The CMA encourages our friends and colleagues will join us for our outstanding lineup of speakers at the How to Foster Diversity in the Chemical Sciences Symposium at 8-11am in the Grand Salon B Sec 7, Hilton New Orleans Riverside.
Since arriving at U. T. El Paso Professor Pannell has personally mentored ~120 UG students in his organometallic research laboratory, resulting in >120 articles published with UG coauthors in the International refereed literature. Of these students, ~50% continued their studies to the graduate level at a range of Universities in the USA. Alumni from his group hold, or have held, faculty positions at a range of US Universities and Colleges, including Harvard; Princeton; Oklahoma State, U. Tennessee; U. T. El Paso, Calpoly, etc. His research program has been continuously funded by external sources such as PRF, NSF, NIH, Welch Foundation, NATO, etc.
In addition to this personal research mentoring, in his role as Director of the NIH Minority Access to Research Careers Program (MARC) (now titled the more politically correct “Maximizing Access to Research Careers) he has mentored a further 200 UG students of whom ~60% have continued on to Ph.D. studies and degrees.
Pannell has been served on several ACS committees, currently on CPRC, and has been the general chair, or related responsibilities, for four SW Regional Meetings of the ACS in El Paso TX. He is the recipient of the Stanley C. Israel SW Regional Award for Advancing Diversity in the Chemical Sciences, the ACS Award for Research in an Undergraduate Institution and is a Fellow of the ACS.
He is currently the President Elect of the Texas Academy of Science, http://www.texasacademyofscience.org/ and for 30 years has hosted a weekly Public Radio program Science Studio, https://ktep.drupal.publicbroadcasting.net/podcasts/23/rss.xml for which he received the 1992 Texas Public Health Association Media Award.
Prof. Susan Olesik
Susan Olesik received her A.S. from Vincennes University B.A. from DePauw University in 1977 and her Ph.D. in 1982 from the University of Wisconsin-Madison, under the auspices of James W. Taylor in field of analytical mass spectrometry. She was a postdoctoral fellow for Milos Novotny at Indiana University from 1982-1984 and for Tomas Baer at University of North Carolina-Chapel Hill from 1984-1986. She has been a faculty member at The Ohio State University since 1986, being promoted to Associate Professor in 1992 and Professor in 1997. She is currently the Dow Professor and Chair of the Department of Chemistry and Biochemistry. She continues as the Director of the Ohio House of Science and Engineering (OHSE), a K-16 science outreach center.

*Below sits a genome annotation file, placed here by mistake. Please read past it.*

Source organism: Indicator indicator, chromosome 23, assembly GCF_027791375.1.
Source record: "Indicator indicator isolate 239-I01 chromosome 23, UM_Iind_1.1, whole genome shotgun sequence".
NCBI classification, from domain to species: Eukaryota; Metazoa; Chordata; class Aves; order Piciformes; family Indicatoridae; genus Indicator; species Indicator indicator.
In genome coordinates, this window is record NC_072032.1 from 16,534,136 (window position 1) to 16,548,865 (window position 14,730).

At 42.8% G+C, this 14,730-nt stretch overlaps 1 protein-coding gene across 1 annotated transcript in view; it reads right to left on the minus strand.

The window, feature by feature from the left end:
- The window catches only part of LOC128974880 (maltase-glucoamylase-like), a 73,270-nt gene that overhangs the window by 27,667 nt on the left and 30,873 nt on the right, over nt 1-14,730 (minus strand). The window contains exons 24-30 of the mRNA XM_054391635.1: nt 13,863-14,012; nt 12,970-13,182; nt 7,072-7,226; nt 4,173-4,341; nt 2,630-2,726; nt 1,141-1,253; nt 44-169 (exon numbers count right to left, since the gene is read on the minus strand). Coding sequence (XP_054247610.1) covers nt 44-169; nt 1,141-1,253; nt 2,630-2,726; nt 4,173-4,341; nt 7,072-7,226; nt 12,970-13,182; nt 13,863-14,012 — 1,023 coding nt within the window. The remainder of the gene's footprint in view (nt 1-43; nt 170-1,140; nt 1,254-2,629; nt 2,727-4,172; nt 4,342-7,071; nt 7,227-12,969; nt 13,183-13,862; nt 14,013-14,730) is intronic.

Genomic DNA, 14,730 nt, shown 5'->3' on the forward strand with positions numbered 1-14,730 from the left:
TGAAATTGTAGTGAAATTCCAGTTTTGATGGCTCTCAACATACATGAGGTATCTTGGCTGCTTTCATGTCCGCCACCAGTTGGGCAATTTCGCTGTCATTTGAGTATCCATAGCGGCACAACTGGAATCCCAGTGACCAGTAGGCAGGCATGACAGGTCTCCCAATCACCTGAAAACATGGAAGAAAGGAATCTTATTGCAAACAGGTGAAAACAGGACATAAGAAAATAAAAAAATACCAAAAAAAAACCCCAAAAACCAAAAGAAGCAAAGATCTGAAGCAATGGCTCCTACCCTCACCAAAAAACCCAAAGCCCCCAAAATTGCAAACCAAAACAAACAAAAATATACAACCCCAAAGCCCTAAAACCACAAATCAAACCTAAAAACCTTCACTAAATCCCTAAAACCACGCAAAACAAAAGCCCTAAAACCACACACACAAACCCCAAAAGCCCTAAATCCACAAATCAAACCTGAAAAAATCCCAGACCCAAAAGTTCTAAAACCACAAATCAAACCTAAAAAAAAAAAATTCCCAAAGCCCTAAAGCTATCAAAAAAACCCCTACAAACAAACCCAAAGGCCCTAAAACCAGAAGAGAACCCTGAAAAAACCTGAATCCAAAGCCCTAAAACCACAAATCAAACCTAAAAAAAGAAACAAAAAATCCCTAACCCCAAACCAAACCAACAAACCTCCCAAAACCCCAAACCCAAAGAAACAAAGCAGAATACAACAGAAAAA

Her awards include: 2017 The Analytical Scientist top mentor award, 2016 one of the Top 50 women in Analytical Sciences, 2015 The Analytical Scientist -100 Most Influential Analytical Scientists, ACS 2014 Helen M Free Award for Public Outreach, 2014 ACS Award in Chromatography, 2012 AAAS Fellow, 2010 OSU Building Bridges Excellence Award, 2009 ACS Fellow, 2008 ACS National Award for Encouraging Disadvantaged Students into Careers in the Chemical Sciences; 2008 Stanley C. Israel Regional Award for Advancing Diversity in the Chemical Sciences; OSU Alumni Association Heinlen Award-2006; 2005 Columbus Technical Council (CTC) Technical Person of the Year; 2004 ACS, Columbus Section Award for Outstanding Achievement & Promotion of Chemical Sciences; 2000 AWISCO Woman in Science Award; and a commendation from NASA for Contributing GC Column to Cassini- Huygen’s probe.